Short And Long Term Results After Minimally Invasive Coronary Artery Bypass Grafting Operations
Jan Rychter1, Tomasz Hrapkowicz1, Michał Skrzypek2, Daniel Cieśla3, Mariusz Gąsior4, Marian Zembala1, Michał Oskar Zembala1.
1Department of Cardiac, Vascular and Endovascular Surgery and Transplantology, Medical University of Silesia in Katowice, Silesian Centre for Heart Diseases, Zabrze, Poland, 2Department of Biostatistics, Faculty of Public Health, Medical University of Silesia, Katowice, Poland, 3Department of Science, Training and New Medical Technologies, Silesian Centre for Heart Diseases, Zabrze, Poland, 43rd Department of Cardiology, Medical University of Silesia in Katowice, Silesian Centre for Heart Diseases, Zabrze, Poland.
Coronary artery bypass grafting (CABG) despite the rise of percutaneous coronary intervention (PCI), remains the treatment of choice for selected patients with coronary artery disease (CAD). For patients suffering from single-vessel disease of the LAD minimally invasive direct coronary artery bypass (MIDCAB) was developed. Through a small left anterior thoracotomy, the left internal mammary artery (LIMA) can be harvested under direct vision. The evaluation of MIDCAB is Endoscopic Assisted Coronary Artery Bypass (EACAB), where LIMA is harvested using an endoscope. In this study, we review our experience with 387 MIDCAB and EACAB operations. We will present early and long term all-cause mortality, and occurrence of major adverse cardiac and cerebrovascular events (MACCE): angina pectoris (AP), myocardial infarction (MI), stroke, percutaneous coronary interventions (PCI) and reoperation (reCABG).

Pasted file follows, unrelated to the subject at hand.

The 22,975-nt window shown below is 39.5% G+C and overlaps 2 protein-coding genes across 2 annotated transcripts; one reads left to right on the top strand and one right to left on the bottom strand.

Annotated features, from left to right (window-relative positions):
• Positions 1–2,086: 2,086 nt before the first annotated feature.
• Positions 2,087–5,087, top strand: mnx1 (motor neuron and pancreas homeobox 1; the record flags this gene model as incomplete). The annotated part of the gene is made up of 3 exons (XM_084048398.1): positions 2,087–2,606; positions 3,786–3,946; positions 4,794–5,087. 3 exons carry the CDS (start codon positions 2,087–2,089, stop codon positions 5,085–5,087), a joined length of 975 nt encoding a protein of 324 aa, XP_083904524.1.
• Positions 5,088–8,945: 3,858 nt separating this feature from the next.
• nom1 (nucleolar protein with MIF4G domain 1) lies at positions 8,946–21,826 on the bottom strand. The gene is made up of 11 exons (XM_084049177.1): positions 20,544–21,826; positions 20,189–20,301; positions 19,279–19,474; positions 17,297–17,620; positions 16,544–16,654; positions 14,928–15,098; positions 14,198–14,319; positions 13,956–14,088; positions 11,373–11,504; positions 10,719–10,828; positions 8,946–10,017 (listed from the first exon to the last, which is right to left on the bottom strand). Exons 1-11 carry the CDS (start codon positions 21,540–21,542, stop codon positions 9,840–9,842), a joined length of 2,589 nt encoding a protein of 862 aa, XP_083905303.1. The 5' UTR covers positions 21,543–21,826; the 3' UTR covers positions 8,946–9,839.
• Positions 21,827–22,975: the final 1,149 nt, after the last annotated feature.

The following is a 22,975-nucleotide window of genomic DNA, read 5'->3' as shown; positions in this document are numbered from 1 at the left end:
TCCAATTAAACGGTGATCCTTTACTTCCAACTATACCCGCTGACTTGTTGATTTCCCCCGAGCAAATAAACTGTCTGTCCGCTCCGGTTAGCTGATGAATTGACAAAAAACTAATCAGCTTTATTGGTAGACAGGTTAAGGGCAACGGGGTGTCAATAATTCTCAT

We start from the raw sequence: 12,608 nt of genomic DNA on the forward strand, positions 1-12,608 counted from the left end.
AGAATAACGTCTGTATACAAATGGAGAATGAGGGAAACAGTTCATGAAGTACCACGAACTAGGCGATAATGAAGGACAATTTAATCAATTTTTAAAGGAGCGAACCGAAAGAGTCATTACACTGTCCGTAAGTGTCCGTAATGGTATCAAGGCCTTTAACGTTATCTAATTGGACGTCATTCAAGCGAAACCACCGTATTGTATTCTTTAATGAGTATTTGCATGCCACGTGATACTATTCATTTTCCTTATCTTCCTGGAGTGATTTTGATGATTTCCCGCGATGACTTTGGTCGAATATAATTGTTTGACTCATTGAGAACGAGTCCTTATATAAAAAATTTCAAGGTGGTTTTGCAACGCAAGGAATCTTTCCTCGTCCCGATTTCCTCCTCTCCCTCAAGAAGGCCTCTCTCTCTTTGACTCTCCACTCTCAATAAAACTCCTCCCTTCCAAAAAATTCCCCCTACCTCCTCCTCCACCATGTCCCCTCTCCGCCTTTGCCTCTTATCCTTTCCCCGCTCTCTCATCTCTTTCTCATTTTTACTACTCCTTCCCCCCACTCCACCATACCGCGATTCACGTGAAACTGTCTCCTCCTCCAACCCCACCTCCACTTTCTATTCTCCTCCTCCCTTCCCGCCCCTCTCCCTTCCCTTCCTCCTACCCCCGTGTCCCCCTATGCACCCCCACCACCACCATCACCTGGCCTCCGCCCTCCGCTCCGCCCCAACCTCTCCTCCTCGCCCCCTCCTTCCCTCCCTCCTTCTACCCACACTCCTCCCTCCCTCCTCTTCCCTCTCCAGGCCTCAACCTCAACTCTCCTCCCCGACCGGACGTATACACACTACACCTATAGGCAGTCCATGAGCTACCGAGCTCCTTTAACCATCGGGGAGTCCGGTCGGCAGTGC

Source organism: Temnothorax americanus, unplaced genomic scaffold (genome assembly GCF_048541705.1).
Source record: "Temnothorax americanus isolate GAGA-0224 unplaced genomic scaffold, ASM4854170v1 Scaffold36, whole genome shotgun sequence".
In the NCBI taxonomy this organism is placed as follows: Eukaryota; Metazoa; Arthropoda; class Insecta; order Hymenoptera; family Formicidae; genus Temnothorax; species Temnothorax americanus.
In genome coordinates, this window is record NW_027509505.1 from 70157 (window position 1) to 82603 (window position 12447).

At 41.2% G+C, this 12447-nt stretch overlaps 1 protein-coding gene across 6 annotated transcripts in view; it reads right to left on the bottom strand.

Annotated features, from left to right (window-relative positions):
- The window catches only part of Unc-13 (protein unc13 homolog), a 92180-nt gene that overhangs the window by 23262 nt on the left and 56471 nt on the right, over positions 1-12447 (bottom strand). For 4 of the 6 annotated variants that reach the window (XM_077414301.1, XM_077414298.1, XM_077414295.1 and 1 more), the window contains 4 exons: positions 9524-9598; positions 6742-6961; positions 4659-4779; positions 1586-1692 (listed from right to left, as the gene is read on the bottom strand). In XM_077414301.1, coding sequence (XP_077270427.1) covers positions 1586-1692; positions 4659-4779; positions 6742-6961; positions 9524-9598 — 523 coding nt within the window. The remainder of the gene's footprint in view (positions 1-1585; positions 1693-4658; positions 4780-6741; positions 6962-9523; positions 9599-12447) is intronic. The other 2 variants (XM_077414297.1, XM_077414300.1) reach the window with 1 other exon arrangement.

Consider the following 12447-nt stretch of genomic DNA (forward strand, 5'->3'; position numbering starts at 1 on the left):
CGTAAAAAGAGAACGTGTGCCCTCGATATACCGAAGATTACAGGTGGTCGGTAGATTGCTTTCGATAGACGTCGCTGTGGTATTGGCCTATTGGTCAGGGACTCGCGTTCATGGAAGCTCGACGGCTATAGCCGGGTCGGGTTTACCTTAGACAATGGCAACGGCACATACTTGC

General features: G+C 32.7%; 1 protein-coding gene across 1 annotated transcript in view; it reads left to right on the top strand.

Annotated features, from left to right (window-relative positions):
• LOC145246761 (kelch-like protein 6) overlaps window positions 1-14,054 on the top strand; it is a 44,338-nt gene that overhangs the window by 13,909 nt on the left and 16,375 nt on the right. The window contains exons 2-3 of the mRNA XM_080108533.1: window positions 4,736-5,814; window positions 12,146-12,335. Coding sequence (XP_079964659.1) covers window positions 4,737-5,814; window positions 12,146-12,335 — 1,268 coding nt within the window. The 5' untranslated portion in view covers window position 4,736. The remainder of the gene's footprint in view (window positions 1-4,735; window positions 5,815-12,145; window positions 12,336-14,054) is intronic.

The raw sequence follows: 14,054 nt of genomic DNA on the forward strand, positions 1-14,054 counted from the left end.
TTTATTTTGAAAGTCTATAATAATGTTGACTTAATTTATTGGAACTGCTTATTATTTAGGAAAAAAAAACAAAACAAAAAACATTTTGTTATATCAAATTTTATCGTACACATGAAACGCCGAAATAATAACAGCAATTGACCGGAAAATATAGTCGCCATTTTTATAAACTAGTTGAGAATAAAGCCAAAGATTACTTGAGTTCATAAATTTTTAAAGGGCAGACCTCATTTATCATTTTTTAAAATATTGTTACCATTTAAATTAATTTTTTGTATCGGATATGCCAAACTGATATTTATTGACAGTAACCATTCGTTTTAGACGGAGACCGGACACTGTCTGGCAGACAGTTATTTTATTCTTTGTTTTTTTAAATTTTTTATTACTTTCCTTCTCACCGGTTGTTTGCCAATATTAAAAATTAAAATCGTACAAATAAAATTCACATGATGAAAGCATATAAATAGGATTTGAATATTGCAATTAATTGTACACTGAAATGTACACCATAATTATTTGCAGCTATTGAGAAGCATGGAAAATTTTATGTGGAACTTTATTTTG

From 1 January 2008 to 1 January 2016 in our center we performed 51 MIDCAB and 336 EACAB procedures (in summary 387). Mean age was 62,88 ± 10,34 years, mean ejection fraction was 50.0%. Most of patient (46.95%) was in class II according to Canadian Cardiovascular Society grading of angina pectoris. The 25,3% of study population were women. For long-term survival and MACCE free survival, Kaplan-Meier analysis was performed. To assess the role of risk factors for long-term outcome, uni- and multivariant Cox regression analyses were performed.
30-day survival rate was 99,74%. After operation we have lost only one patient. The incidence of MACCE in first 30-day occurred in 10 patients (2,58%). In long term fallow-up survival rate was 93,25% (30 patient died) and incidence of MACCE occurred in 82 patients (21,2%). Age, BMI and poor (21-30%) ejection fraction have a significant influence on survival. Higher age (odds ratio [OR], 1.07; 95% CI, 1.03 - 1.11; P < 0.01) and poor EF (OR, 9.28; 95% CI, 2.05 - 41.98; p<0.01) indicated worse survival. Lower BMI indicated better survival (OR, 0.84; 95% CI, 0.76 - 0.94; p<0.01).
Our study shows that MIDCAB and EACAB operations are safe and efficient procedures for patients with single vessel disease. It is associated with low complication rate, and good long-term results.
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